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29 July 2017

Molecule found in Titan's atmosphere may form cell-like membranes



The discovery, reported today in Science Advances, was made using the highly sensitive Atacama Large Millimeter Array radio telescope in Chile.

Saturn's largest moon has long been considered an ideal candidate for organic life elsewhere in our galaxy, said the study's lead author, Maureen Palmer from the NASA Goddard Space Flight Center.

"So when there's all these organic molecules along with a possible liquid habitat, it's intriguing from the perspective of looking for weird forms of life," Ms Palmer said.

"In some ways Titan is sort of Earth-like," Ms Palmer said.

The moon's atmosphere is around 95 per cent nitrogen, and there are lakes and seas on its surface. But unlike Earth, these lakes and seas contain liquid methane rather than water.

Cells membranes important for life

Vinyl cyanide (C2H3CN) is an organic molecule used in the manufacture of plastics and synthetic rubbers. While it is toxic to Earth-based life forms, it is ideally suited to form cell-like membranes in the hydrocarbon-rich environment found on Titan.

Cell membranes are thought to be important for the development of life in a liquid environment because they can create a sealed-off chamber where biochemical reactions can take place more easily than in the more dilute open water setting.

Computer simulations have suggested that vinyl cyanide would behave in a similar fashion in Titan's environment, to the phospholipid molecules that make up cell membranes found in life on Earth.

However, this behaviour is yet to be demonstrated in the laboratory setting.

Earlier research using data from the Cassini spacecraft hinted that vinyl cyanide existed on Titan, but more definitive proof was needed.

Fortunately, the Atacama Large Millimetre Array telescope regularly turns towards Titan and uses the moon to calibrate its energy measurements.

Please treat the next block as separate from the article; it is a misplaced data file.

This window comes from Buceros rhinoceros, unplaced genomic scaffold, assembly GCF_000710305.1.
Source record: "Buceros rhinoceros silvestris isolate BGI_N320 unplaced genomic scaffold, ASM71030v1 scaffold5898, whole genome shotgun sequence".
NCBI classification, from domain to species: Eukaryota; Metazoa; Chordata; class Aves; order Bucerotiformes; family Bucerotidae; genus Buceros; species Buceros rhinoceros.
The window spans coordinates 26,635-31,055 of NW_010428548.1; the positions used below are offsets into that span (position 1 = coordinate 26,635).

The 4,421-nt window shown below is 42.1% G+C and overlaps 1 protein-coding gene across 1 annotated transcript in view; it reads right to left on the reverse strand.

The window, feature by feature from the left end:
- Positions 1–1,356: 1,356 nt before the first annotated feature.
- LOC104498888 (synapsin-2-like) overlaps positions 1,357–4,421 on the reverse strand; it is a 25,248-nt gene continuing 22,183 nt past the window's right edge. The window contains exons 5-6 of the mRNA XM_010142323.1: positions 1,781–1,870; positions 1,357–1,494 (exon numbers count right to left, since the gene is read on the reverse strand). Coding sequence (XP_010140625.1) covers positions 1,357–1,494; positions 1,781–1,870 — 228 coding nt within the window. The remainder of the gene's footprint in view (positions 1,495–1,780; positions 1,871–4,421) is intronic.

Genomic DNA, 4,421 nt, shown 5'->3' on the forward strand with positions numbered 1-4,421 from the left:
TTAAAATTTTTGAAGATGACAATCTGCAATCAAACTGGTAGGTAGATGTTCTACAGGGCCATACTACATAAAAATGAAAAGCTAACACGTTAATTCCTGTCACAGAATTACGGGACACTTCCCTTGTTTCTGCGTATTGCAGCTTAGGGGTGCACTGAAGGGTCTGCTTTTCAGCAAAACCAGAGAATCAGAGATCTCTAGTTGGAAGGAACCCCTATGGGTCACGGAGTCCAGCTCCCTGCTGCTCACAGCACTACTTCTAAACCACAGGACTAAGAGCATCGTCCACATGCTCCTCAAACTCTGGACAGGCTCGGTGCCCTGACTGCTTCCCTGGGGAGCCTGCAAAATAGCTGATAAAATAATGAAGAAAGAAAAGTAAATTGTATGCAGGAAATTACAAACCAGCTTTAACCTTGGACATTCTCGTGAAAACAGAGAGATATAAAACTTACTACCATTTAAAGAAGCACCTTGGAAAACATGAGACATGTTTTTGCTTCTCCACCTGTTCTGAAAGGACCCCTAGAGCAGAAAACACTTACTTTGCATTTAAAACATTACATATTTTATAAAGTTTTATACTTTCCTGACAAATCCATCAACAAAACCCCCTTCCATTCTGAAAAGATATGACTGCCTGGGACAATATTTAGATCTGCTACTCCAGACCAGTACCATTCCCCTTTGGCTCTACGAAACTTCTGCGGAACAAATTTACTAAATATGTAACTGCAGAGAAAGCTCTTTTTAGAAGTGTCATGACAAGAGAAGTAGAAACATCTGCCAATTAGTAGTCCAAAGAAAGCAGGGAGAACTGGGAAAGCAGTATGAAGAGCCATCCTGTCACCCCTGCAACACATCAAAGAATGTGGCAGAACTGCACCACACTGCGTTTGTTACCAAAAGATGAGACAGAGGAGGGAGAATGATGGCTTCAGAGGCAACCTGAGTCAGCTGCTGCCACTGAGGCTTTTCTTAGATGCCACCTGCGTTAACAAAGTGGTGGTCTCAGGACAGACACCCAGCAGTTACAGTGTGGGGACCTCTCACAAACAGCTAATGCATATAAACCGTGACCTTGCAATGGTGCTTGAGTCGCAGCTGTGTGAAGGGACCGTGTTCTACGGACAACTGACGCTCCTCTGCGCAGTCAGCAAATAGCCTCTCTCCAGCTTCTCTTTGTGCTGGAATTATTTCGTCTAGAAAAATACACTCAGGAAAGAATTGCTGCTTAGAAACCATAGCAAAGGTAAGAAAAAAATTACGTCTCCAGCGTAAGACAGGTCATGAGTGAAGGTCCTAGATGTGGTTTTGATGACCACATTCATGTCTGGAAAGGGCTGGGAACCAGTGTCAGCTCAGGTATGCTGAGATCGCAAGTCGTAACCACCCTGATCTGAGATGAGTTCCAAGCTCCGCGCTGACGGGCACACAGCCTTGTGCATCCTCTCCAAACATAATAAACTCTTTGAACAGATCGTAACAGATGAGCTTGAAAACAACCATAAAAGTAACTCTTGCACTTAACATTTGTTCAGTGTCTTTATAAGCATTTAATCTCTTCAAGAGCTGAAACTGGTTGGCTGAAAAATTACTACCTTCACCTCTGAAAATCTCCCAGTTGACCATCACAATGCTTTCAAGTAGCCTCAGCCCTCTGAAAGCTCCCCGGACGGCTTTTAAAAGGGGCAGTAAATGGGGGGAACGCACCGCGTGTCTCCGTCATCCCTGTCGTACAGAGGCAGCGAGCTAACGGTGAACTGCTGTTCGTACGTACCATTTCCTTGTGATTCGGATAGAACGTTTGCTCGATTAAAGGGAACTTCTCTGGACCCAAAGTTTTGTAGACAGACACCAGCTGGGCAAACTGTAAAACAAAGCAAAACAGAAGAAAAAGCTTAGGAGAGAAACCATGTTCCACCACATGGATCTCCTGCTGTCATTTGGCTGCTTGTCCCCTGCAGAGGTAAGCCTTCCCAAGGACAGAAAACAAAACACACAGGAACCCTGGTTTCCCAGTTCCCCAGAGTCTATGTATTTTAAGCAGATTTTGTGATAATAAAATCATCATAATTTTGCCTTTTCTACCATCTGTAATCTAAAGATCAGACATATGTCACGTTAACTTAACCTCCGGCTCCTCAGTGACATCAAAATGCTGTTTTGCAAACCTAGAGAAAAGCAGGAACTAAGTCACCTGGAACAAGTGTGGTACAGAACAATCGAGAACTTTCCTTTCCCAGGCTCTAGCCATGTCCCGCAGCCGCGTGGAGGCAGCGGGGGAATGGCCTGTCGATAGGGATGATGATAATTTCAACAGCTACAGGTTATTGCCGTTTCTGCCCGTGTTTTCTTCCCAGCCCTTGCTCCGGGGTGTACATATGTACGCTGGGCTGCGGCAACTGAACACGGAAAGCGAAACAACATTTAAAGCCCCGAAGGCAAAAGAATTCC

When the research team looked at the frequencies of light being emitted from Titan, they saw a peak that corresponded to the exact frequency of light emitted by the vinyl cyanide molecule.

The molecular signature is actually located high up in Titan's atmosphere — around 200 kilometres above the moon's surface — but that doesn't mean it's only found there.

"If we wanted to hypothetically form membranes, it would need to reach the surface, which seems like a plausible thing that would happen," Ms Palmer said.

"Titan has this haze and organic particles are continuously falling out of the atmosphere, and also there's rain which can bring molecules down in the droplets."

Study could shape our understanding of early life on Earth

Because Titan has some things in common with a primitive Earth before our planet's atmosphere became so oxygen rich, research such as this could also shape scientists' understanding of how life first developed on Earth.

"We still don't really know how life got started on Earth, and so studying how membranes or how possibly prebiotic molecules could form on Titan is another angle of attack of the bigger question of how any life could get started," Ms Palmer said.

The next steps are to do even higher resolution studies of Titan's atmosphere to see how the vinyl cyanide molecules are distributed across the moon's surface.

Ms Palmer also hoped the laboratory experiments might give a real-world demonstration of vinyl cyanide forming membrane structures.

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In a different study, which was published Wednesday (July 26) in The Astrophysical Journal Letters, scientists identified some of these negatively charged ions as "carbon chain anions." That's a big deal, because carbon chain anions are viewed as building blocks to more complex species, and may have been involved in the reactions that led to the rise of life on Earth, members of this study team said.